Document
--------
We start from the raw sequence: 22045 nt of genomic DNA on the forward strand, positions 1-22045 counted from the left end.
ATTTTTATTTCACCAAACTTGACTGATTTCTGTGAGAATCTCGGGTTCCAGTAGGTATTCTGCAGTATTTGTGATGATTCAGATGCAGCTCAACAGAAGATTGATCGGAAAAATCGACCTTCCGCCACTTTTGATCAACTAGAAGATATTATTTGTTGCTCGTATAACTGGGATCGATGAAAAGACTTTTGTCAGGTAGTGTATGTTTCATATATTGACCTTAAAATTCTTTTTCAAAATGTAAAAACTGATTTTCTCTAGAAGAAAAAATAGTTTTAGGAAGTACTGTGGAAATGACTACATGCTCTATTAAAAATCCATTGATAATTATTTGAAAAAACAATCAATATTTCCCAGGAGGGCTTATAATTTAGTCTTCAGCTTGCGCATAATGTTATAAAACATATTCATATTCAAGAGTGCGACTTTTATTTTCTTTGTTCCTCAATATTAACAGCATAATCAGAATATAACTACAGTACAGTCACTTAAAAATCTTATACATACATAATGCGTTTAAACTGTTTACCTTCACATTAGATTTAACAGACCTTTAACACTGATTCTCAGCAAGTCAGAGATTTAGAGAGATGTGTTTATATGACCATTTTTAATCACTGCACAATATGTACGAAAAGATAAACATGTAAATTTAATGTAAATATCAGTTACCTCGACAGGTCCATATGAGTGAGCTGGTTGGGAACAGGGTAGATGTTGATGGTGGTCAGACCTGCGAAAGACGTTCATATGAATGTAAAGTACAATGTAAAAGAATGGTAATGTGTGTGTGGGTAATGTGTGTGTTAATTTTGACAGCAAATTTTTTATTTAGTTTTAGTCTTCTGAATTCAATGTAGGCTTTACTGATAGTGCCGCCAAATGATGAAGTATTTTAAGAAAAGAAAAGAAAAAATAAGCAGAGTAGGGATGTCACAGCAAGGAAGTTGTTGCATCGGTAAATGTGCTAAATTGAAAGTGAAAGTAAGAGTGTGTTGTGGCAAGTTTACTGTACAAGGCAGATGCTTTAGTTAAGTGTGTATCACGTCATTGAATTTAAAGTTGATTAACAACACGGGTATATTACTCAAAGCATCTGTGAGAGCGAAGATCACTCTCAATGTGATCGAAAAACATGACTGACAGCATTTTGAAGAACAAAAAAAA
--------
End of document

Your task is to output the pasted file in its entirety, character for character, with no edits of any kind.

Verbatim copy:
We start from the raw sequence: 22045 nt of genomic DNA on the forward strand, positions 1-22045 counted from the left end.
ATTTTTATTTCACCAAACTTGACTGATTTCTGTGAGAATCTCGGGTTCCAGTAGGTATTCTGCAGTATTTGTGATGATTCAGATGCAGCTCAACAGAAGATTGATCGGAAAAATCGACCTTCCGCCACTTTTGATCAACTAGAAGATATTATTTGTTGCTCGTATAACTGGGATCGATGAAAAGACTTTTGTCAGGTAGTGTATGTTTCATATATTGACCTTAAAATTCTTTTTCAAAATGTAAAAACTGATTTTCTCTAGAAGAAAAAATAGTTTTAGGAAGTACTGTGGAAATGACTACATGCTCTATTAAAAATCCATTGATAATTATTTGAAAAAACAATCAATATTTCCCAGGAGGGCTTATAATTTAGTCTTCAGCTTGCGCATAATGTTATAAAACATATTCATATTCAAGAGTGCGACTTTTATTTTCTTTGTTCCTCAATATTAACAGCATAATCAGAATATAACTACAGTACAGTCACTTAAAAATCTTATACATACATAATGCGTTTAAACTGTTTACCTTCACATTAGATTTAACAGACCTTTAACACTGATTCTCAGCAAGTCAGAGATTTAGAGAGATGTGTTTATATGACCATTTTTAATCACTGCACAATATGTACGAAAAGATAAACATGTAAATTTAATGTAAATATCAGTTACCTCGACAGGTCCATATGAGTGAGCTGGTTGGGAACAGGGTAGATGTTGATGGTGGTCAGACCTGCGAAAGACGTTCATATGAATGTAAAGTACAATGTAAAAGAATGGTAATGTGTGTGTGGGTAATGTGTGTGTTAATTTTGACAGCAAATTTTTTATTTAGTTTTAGTCTTCTGAATTCAATGTAGGCTTTACTGATAGTGCCGCCAAATGATGAAGTATTTTAAGAAAAGAAAAGAAAAAATAAGCAGAGTAGGGATGTCACAGCAAGGAAGTTGTTGCATCGGTAAATGTGCTAAATTGAAAGTGAAAGTAAGAGTGTGTTGTGGCAAGTTTACTGTACAAGGCAGATGCTTTAGTTAAGTGTGTATCACGTCATTGAATTTAAAGTTGATTAACAACACGGGTATATTACTCAAAGCATCTGTGAGAGCGAAGATCACTCTCAATGTGATCGAAAAACATGACTGACAGCATTTTGAAGAACAAAAAAAA